Thing 7 focused on one of my most-used connection tools. I’ve been on Twitter for several years and am familiar with the lists and various management tools. My chief reason for signing up back in 2009 was to connect with student affairs professionals. Oddly enough, it was through the use of Twitter and blogs that helped point me towards a different career path…anyways, my continuing reason for using the platform is to keep track of, find out about, follow conversations, and receive updates from folks in higher education, edtech, and related areas. I’m figuring out ways to grow my connections and contribute to conversations. I particularly like this idea about sharing what you are reading:
How to Use Social Media for Academic Branding by Sidneyeve Matrix
Tweetdeck is my current platform of choice, and I use it to manage two other Twitter accounts in addition to my own. I have also used Hootsuite but its interface is not as pleasing to me. Or perhaps I’m just not overly accustomed to it.
Thing 7 also introduced us to Twitter’s analytics tools. This is a new-to-me topic. Clicking on the analytics gives a snapshot of activity over the past 28 days:
From there, the activities from current month and past two months are broken down into more detail. The main area of analytics seem to be broken down into two areas: engagement and impressions.
For example, in October this tweet earned 330 impressions. Impressions are how many times my tweet appears in other people’s feeds.
This tweet yielded 10 engagements. Engagements are likes and/or retweets.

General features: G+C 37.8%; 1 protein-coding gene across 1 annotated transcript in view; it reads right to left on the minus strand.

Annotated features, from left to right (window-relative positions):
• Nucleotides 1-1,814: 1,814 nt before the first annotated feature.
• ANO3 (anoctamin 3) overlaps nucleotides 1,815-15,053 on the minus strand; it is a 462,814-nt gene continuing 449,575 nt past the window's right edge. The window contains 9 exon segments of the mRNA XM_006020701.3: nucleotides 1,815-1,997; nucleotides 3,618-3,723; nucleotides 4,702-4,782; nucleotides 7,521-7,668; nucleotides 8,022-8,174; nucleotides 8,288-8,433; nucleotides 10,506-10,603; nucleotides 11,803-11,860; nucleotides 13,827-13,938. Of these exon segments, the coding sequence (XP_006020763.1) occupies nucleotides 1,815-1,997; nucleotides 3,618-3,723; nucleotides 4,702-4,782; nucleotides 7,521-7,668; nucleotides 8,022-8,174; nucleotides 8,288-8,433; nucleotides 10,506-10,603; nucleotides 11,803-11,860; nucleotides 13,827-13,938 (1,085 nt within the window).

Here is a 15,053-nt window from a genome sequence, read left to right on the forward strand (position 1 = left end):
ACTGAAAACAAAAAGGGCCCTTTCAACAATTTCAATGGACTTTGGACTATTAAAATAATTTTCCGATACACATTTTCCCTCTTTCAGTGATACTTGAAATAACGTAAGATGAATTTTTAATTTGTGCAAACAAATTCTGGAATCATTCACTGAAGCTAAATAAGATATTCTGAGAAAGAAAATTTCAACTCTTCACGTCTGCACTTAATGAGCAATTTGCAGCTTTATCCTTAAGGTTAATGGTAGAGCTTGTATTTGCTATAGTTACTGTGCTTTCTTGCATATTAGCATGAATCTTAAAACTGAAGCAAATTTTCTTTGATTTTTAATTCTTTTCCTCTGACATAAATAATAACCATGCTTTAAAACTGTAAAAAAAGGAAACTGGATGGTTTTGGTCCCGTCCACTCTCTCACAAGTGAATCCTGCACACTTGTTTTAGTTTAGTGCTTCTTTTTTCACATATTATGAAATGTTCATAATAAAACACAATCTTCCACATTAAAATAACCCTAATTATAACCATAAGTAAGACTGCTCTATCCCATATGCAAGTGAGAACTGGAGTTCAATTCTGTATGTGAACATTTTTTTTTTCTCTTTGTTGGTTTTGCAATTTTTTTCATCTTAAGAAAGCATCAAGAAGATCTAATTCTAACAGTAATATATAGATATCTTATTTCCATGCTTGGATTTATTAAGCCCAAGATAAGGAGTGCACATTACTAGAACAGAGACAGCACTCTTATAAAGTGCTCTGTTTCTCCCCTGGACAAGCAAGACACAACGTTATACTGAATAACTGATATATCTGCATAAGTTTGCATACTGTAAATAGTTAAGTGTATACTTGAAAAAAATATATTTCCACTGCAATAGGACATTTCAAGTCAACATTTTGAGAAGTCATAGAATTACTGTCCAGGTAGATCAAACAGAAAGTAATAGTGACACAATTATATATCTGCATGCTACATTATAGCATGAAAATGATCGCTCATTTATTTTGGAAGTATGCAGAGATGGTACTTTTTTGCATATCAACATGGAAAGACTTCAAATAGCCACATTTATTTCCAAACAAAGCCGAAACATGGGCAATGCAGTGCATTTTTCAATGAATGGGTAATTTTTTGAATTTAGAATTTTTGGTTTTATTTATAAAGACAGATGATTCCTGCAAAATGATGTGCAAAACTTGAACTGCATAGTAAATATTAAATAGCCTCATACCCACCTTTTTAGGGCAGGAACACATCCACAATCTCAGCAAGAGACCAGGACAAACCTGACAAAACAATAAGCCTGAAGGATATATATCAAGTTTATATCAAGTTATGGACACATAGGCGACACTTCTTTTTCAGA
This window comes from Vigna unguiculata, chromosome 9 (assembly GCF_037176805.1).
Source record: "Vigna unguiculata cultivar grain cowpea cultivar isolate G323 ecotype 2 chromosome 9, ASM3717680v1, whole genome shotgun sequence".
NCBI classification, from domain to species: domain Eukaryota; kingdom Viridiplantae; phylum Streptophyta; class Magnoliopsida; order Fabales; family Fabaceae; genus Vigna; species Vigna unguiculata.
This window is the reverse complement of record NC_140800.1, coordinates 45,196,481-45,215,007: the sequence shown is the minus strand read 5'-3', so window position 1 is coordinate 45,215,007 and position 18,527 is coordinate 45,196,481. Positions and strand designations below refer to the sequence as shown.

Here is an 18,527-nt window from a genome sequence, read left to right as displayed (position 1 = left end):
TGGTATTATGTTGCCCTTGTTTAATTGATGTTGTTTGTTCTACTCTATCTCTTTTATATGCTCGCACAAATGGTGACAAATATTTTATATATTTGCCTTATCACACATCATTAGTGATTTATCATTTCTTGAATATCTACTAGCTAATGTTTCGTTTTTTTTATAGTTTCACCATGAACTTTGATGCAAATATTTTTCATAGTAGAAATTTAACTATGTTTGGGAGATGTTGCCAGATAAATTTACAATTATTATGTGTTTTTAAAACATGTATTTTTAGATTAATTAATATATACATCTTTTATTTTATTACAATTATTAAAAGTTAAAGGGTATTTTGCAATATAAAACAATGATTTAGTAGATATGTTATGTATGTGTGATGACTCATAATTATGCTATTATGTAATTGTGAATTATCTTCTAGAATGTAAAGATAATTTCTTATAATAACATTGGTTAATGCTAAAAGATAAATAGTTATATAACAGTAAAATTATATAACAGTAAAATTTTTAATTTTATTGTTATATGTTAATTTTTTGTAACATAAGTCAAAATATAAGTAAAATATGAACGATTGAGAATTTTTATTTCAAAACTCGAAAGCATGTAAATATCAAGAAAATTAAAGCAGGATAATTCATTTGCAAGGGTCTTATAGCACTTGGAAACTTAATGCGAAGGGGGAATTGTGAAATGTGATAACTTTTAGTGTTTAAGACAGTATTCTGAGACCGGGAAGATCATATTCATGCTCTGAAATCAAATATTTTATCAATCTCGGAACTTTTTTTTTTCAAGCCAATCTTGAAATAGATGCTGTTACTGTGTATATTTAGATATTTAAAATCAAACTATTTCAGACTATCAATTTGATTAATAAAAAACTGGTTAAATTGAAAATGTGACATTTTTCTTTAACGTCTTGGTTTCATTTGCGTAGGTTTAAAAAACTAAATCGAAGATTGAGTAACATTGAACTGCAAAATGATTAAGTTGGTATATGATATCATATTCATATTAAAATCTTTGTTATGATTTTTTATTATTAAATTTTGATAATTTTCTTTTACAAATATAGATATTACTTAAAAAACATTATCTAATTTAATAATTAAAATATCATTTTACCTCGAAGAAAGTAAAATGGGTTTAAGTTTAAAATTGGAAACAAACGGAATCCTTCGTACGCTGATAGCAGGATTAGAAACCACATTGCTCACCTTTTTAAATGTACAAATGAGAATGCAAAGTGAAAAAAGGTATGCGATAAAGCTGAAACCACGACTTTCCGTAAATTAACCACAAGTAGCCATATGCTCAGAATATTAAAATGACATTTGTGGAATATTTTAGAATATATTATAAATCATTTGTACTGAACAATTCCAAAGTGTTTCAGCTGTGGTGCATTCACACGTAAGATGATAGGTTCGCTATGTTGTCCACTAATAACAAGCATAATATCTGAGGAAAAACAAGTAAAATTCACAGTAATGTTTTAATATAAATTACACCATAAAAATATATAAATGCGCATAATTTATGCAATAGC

Lastly, there is a section devoted to audience. Audience refers to people who follow you. I think this section would be more helpful if it was reversed and the analytics showed the countries, regions, gender, and languages of the people that I follow. In this way the platform could provide an overview of whose voices are strong and whose voices I am not hearing. Something along the lines of the (now defunct) Twee-Q, which analyzed your recent retweets and assigned a score of where you fell in terms of broadcasting mens’ or womens’ voices.
I found this Buffer Social article to be helpful in learning more about what the analytical components mean. Overall, I am not really sure what to do with the data from Twitter analytics. Engagements and impressions seem to be more geared towards individuals and/or companies that are using the platform to reach out for business and marketing purposes, or who want to influence their followers.
Interesting side note: while reading over the 23 Things syndicated feed, I noticed that another participant is an #indieweb user (Hi, John), and that we share the same WP theme (go SemPress). I think I might be able to trigger a response/comment to his blog via this post. I see that comments are closed on his post, so perhaps this won’t work after all. I will insert his post URL ‘in response to’ and see what happens…